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NSA may have 'supplied' its own exploit tools to China

A symantec blog post this week revealed that China's spy group Buckeye used the NSA's "Double Pulsar" and "Eternal Blue" exploit at least a year before the Shadow Brokers group was released. Symantec believes that Buckeye may also have been able to examine the NSA's tools during an NSA attack, which allowed him to develop his own version of these tools...

A symantec blog post this week revealed that China's spy group Buckeye used the NSA's "Double Pulsar" and "Eternal Blue" exploit at least a year before the Shadow Brokers group was released. Symantec believes that Buckeye may also have been able to examine the NSA's tools during an NSA attack, allowing it to develop its own version of those tools.

According to Symantec, Buckeye stole information by gaining access to telecommunications, R&D and educational institutions from Hong Kong, Belgium, Luxembourg and some Asian countries. Buckeye used a variant of DoublePulsar, which was delivered via a special exploit tool called "Bemstour", which was specially developed for the installation of DoublePulsar.

Credit: Carsten Reisinger/Shutterstock

Bemstour exploits two Windows vulnerabilities to achieve remote execution of kernel code on the victim's machine. One of them (CVE-2019-0703) is a zero-day vulnerability discovered by Symantec. The security company did not report the leak to Microsoft until September 2018, which patched it in March 2019. Eleven days after Microsoft fixed the vulnerability, Symantec discovered another variant of "Bemstour" in circulation.

The second vulnerability (CVE-2017-0143) used by Buckeye and patched by Microsoft in March 2017 was also used by two special NSA exploit tools, "EternalRomance" and "EternalSynergy," as published in the Shadow Brokers leak. Another security provider also told Symantec that the Buckeye Group had used another malware called "Filensfer" in conjunction with another well-known back door created by Buckey called "Pirpi."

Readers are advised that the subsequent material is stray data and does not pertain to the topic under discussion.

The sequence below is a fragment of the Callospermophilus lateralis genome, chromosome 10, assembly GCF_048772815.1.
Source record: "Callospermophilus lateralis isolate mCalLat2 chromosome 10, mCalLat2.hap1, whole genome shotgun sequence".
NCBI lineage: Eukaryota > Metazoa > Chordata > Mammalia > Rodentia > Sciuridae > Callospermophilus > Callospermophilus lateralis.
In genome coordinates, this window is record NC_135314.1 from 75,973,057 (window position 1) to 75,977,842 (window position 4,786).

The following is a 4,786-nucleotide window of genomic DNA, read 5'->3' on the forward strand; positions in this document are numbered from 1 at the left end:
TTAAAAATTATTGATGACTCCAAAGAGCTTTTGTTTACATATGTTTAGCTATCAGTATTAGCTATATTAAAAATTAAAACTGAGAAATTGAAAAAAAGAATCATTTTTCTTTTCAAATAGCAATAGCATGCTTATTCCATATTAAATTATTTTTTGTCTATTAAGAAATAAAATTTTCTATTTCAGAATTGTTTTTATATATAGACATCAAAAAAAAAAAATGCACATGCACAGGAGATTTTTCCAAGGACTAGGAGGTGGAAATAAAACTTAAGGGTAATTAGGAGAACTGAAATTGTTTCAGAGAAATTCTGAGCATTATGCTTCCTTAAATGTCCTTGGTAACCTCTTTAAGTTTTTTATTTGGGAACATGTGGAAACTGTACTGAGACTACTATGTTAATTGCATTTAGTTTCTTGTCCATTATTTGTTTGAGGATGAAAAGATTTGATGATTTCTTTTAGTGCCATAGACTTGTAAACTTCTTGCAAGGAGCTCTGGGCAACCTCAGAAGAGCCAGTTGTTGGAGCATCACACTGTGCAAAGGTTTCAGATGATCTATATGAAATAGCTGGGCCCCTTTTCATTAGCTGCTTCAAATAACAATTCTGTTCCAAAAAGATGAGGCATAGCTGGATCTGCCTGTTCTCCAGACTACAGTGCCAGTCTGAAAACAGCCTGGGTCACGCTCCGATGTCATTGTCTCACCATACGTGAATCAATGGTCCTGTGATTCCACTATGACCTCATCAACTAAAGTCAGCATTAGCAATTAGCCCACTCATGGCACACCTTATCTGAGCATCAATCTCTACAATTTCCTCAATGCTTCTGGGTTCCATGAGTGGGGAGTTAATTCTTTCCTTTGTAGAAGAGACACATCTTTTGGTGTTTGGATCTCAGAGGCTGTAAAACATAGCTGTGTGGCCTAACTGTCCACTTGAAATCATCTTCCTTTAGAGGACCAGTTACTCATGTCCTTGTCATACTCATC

Using NSA Tools by Hacking Group Spreads

According to Symantec, Buckeye's activity was discontinued in mid-2017. A few months later, in November 2017, three suspected members of the group were indicted by the US government. Although the group's activity has ended, the tools it uses have been used by other hackers in conjunction with other malware for at least another year, until September 2018. The Shadow Brokers Group had already made the NSA tools public in April 2017. But since then, several groups of cybercriminals have integrated them into their hacking toolsets with devastating effectiveness. Symantec believes Buckeye never had access to all NSA exploit tools – before the Shadow Brokers released them.

That another spy/hacker group gained access to the NSA's hacking tools by simply tracking a live attack by the NSA is another example of why creating backdoors for the supposedly "good" (assuming you're willing to include the NSA as such) will never work in the real world, as all categories of hackers can eventually get the same backdoors (or hackers) in the real world.

Thanks to the hubris of the NSA, microsoft sees it, some of the world's most dangerous cybercrime groups now have access to high-quality and sophisticated hacking tools that will cause significant damage to millions of people for many years to come. Can. Thank you very much for that.

 

 

Source: Symantec, Tom's Hardware

 

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About the author

Igor Wallossek

Editor-in-chief and name-giver of igor'sLAB as the content successor of Tom's Hardware Germany, whose license was returned in June 2019 in order to better meet the qualitative demands of web content and challenges of new media such as YouTube with its own channel.

Computer nerd since 1983, audio freak since 1979 and pretty much open to anything with a plug or battery for over 50 years.

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